According to the "Wuyi" theory, oolong tea first existed in Wuyi Mountain. This is evidenced by Qing dynasty poems such as Wuyi Tea Song (Wuyi Chage) and Tea Tale (Chashuo). It was said that oolong tea was named after the part of Wuyi mountain where it was originally produced.
Varieties of Oolong Tea
Varieties of Oolong Tea
Wuyi rock(cliff) tea
Fújiàn province（ Tiě Guānyīn ）
Guangdong province（ Single Bush ）
Taiwan（ Alishan oolong Oriental Beauty ）
Wuyi rock(cliff) tea (Wǔyí yán chá) from Fujian province
Red Robe Dà Hóng Páo is an important Wuyi olong tea. Legend has it that the mother of a Ming Dynasty emperor was cured of an illness by a certain tea, and that emperor sent great red robes to clothe the four bushes from which that tea originated. Three of these original bushes, growing on a rock on Mount Wuyi and reportedly dates back to the Song Dynasty, still survive today and are highly venerated. At one point, less than one kilogram of tea was harvested from these plants each year, of which a portion was retained by the Chinese government. In 2005, the remainder of this original and real Da Hong Pao was auctioned, with an initial asking price of 4000 RMB/100 g, but often reaching tens of thousands to millions of dollars per kilogram Due to its high quality, Da Hong Pao tea is usually reserved for honored guests in China.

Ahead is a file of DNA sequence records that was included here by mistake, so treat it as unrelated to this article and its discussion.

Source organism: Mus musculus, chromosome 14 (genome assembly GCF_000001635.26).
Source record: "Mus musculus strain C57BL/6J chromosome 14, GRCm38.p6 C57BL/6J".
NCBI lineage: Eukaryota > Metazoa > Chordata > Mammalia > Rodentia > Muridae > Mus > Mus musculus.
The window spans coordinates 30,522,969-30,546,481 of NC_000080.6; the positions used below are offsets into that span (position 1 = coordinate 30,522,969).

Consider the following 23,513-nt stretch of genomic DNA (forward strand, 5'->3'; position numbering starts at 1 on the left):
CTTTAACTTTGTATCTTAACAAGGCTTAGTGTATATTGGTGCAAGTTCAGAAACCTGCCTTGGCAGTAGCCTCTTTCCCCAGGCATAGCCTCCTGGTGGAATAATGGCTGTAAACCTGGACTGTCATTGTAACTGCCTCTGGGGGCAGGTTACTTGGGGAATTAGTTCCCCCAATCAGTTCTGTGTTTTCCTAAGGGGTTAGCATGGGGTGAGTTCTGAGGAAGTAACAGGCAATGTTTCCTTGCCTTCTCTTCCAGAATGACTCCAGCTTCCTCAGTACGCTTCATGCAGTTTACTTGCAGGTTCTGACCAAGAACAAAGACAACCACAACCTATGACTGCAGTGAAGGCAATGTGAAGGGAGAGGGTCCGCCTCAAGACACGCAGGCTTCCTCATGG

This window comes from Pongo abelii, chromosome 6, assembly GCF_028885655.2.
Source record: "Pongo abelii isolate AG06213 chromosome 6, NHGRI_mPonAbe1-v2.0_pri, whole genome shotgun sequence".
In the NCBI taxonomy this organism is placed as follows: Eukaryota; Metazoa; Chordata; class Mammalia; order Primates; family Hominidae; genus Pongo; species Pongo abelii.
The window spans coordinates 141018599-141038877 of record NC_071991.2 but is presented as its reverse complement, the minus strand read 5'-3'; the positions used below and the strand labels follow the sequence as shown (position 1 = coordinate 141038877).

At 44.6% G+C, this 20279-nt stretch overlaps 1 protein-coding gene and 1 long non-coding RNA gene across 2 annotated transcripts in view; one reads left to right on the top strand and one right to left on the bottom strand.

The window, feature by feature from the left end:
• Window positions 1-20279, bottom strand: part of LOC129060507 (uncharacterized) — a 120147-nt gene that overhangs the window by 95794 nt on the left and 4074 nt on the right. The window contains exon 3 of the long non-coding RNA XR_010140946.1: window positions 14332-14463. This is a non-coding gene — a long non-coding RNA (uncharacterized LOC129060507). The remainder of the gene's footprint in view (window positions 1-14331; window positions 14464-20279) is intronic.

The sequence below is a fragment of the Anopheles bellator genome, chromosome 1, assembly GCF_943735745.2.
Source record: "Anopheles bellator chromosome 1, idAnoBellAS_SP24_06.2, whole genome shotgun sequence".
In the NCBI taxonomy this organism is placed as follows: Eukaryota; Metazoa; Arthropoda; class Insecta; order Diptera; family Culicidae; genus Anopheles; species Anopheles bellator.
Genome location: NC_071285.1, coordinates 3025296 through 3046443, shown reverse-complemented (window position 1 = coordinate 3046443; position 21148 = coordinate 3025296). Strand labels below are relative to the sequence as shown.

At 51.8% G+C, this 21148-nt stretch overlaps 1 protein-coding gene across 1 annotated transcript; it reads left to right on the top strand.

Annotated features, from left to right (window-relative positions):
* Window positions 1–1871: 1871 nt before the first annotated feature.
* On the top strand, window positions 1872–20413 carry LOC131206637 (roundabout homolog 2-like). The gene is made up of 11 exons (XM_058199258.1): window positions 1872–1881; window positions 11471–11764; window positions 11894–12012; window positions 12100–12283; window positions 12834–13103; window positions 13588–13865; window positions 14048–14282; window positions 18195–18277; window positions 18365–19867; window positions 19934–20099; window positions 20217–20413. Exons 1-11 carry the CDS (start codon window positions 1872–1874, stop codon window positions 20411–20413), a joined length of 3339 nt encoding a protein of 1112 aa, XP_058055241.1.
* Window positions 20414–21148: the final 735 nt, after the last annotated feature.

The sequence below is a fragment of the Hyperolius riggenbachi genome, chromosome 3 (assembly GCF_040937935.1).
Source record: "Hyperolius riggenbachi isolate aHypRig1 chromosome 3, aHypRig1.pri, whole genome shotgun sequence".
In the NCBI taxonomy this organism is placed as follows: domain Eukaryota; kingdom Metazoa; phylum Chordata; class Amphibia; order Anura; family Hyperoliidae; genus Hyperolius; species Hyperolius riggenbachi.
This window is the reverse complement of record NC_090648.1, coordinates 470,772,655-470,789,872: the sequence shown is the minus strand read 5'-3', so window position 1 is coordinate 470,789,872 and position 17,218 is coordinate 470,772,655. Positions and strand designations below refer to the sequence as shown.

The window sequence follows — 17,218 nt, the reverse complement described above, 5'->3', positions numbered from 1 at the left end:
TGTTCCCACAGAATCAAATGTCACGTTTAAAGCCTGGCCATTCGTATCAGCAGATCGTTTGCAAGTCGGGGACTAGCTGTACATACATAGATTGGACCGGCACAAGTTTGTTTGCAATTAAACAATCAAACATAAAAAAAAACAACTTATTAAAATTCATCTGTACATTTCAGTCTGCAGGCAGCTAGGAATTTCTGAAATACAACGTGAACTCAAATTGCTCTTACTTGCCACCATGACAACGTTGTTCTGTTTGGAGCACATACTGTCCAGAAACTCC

Iron GoddessGuanyin Tiě Guānyīn or Ti Kuan Yin in Chinese
this is a tea from Anxi in South Fujian. It is very famous, in fact a 'Chinese famous tea' and very popular
Single Bush （单纵）
A family of stripe-style oolong teas from Guangdong Province. The doppelganger of teas, Dancong teas are noted for their ability to naturally imitate the flavors and fragrances of various flowers and fruits, such as orange blossom, orchid, grapefruit, almond, ginger flower, etc.
The name dan cong is often misinterpreted as meaning the tea is all picked from a single bush, grove, or clone. This is not correct. Dan cong is a botanical term that refers to the morphology of the tea plant. Most tea bushes emerge from the ground as a cluster of branches, however, the uncommon dan cong variety emerges as a single trunk that branches off higher up the stem
Tea cultivation only began in Taiwan in the mid-19th century. Since then, many of the teas which are grown in Fujian province have also been grown in Taiwan.Since the 1970s, the tea industry in Taiwan has grown at a rapid rate, in line with the rest of Taiwan's economy. Due to high domestic demand and a strong tea culture, the majority of Taiwanese tea is bought and consumed by the Taiwanese.
Grown in the Alishan area of Chiayi County, this tea has large rolled leaves that have a purple-green appearance when dry. It is grown at an elevation of 1,000 to 1,400 metres. There is only a short period during the growing season when the sun is strong, which results in a sweeter and less astringent brew. It produces a golden yellow tea which has a unique fruity aroma.